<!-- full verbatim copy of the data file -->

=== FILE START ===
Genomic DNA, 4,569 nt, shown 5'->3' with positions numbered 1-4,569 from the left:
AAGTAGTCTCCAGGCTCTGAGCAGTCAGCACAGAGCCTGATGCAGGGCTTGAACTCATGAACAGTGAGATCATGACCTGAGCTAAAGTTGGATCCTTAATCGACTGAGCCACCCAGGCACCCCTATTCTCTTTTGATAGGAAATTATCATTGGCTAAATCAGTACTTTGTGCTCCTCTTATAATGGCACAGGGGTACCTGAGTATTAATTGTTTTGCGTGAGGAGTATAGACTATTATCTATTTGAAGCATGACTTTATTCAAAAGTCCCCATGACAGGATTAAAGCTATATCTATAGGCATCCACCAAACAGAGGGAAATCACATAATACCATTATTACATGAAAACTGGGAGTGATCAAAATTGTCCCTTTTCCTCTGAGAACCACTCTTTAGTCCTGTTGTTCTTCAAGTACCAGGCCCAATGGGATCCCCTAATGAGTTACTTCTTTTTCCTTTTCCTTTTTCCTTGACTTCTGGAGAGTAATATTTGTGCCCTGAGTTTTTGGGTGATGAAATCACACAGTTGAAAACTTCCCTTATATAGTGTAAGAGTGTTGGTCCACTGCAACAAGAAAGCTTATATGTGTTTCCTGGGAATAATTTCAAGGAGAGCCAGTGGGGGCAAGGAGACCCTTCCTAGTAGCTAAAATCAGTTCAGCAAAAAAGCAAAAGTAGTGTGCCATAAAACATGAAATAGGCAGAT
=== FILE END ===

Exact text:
Genomic DNA, 4,569 nt, shown 5'->3' with positions numbered 1-4,569 from the left:
AAGTAGTCTCCAGGCTCTGAGCAGTCAGCACAGAGCCTGATGCAGGGCTTGAACTCATGAACAGTGAGATCATGACCTGAGCTAAAGTTGGATCCTTAATCGACTGAGCCACCCAGGCACCCCTATTCTCTTTTGATAGGAAATTATCATTGGCTAAATCAGTACTTTGTGCTCCTCTTATAATGGCACAGGGGTACCTGAGTATTAATTGTTTTGCGTGAGGAGTATAGACTATTATCTATTTGAAGCATGACTTTATTCAAAAGTCCCCATGACAGGATTAAAGCTATATCTATAGGCATCCACCAAACAGAGGGAAATCACATAATACCATTATTACATGAAAACTGGGAGTGATCAAAATTGTCCCTTTTCCTCTGAGAACCACTCTTTAGTCCTGTTGTTCTTCAAGTACCAGGCCCAATGGGATCCCCTAATGAGTTACTTCTTTTTCCTTTTCCTTTTTCCTTGACTTCTGGAGAGTAATATTTGTGCCCTGAGTTTTTGGGTGATGAAATCACACAGTTGAAAACTTCCCTTATATAGTGTAAGAGTGTTGGTCCACTGCAACAAGAAAGCTTATATGTGTTTCCTGGGAATAATTTCAAGGAGAGCCAGTGGGGGCAAGGAGACCCTTCCTAGTAGCTAAAATCAGTTCAGCAAAAAAGCAAAAGTAGTGTGCCATAAAACATGAAATAGGCAGAT